Roland Fryer writes that given the stream of video “evidence”, which many take to be indicative of structural racism in police departments across America, the ensuing and understandable outrage in black communities across America, and the results from our previous analysis of non-lethal uses of force, the results displayed in Table 5 are startling. Blacks are 23.8 percent less likely to be shot by police, relative to whites. Roland Fryer writes that these facts are most consistent with a model of taste-based discrimination in which police officers face discretely higher costs for officer-involved shootings relative to non-lethal uses of force.

Discussing the evidence

Michelle Phelps writes that we shouldn’t conclude that there is “no bias” in police shootings based on Fryer’s evidence. Because of large racial disparities in who gets stopped by police, the “hit rate” — or the percent of times a stop ends with a confirmation of wrong-doing — is often higher for whites than blacks. Even if police pulled the trigger without “bias,” this disparity in stops would produce vastly unequal death rates. Thus, to rigorously test the hypothesis of whether black Americans are more likely to be killed by police, we need to consider both unequal rates of police encounters and the outcomes of those interactions.

Rajiv Sethi writes that there are two distinct pools of observations: an arrest pool and a shooting pool. The arrest pool is composed of “a random sample of police-civilian interactions from the Houston police department from arrests codes in which lethal force is more likely to be justified: attempted capital murder of a public safety officer, aggravated assault on a public safety officer, resisting arrest, evading arrest, and interfering in arrest.” The shooting pool is a sample of interactions that resulted in the discharge of a firearm by an officer, also in Houston. Importantly, the latter pool is not a subset of the former, or even a subset of the set of arrests from which the former pool is drawn. Put another way, had the interactions in the shooting pool been resolved without incident, many of them would never have made it into the arrest pool.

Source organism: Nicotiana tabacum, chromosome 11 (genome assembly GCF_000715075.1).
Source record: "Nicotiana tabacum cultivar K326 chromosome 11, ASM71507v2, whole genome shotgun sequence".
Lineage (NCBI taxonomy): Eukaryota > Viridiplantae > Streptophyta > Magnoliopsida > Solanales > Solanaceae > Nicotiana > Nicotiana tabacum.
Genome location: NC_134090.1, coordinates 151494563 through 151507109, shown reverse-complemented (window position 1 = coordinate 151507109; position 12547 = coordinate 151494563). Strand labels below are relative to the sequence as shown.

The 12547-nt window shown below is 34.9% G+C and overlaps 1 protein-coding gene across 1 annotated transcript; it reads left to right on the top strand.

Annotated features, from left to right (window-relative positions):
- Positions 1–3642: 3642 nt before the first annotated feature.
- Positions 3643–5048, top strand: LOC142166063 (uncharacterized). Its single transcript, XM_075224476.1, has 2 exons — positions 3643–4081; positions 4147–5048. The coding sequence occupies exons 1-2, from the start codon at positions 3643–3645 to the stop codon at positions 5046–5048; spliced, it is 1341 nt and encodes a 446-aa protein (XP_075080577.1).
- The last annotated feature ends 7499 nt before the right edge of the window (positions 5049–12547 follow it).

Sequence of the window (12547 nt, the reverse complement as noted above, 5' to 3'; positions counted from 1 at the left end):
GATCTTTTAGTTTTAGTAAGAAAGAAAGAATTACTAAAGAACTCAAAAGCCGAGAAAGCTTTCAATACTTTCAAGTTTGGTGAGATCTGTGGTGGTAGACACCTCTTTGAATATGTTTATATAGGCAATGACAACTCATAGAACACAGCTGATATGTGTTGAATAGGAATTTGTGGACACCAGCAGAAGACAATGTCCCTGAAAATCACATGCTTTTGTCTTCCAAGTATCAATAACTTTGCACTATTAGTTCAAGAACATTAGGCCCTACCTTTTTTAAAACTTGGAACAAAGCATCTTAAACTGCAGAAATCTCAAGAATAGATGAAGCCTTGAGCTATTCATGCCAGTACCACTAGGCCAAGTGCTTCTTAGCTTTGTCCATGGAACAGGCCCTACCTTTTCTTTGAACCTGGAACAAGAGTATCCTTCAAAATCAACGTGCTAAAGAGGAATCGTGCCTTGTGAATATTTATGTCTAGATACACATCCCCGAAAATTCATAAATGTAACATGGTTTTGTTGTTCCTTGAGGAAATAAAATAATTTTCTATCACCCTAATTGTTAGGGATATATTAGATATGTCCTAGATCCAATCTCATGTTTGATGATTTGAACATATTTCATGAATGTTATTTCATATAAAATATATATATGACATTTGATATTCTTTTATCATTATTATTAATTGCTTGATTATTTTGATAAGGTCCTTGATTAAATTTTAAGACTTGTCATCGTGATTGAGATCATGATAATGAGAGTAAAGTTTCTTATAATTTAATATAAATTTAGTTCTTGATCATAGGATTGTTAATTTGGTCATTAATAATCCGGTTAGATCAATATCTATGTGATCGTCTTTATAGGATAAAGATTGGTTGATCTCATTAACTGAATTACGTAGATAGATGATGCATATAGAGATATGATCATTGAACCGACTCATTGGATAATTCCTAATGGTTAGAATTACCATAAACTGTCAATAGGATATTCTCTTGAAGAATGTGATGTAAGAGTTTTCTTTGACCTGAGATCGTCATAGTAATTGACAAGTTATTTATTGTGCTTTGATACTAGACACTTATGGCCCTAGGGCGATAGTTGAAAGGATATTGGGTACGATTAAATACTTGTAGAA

Ezekiel Kweku writes that it’s important to emphasize here that the question Fryer is attempting to answer is not “are blacks more likely to be shot at by police than whites.” It’s not even “are blacks more likely to be shot at by police than whites, given that the police have already decided to stop them.” He’s trying to ask something even more precise: Given a situation in which the police officer is likely to be justified in using lethal force, is he more likely to choose lethal force if the subject is black?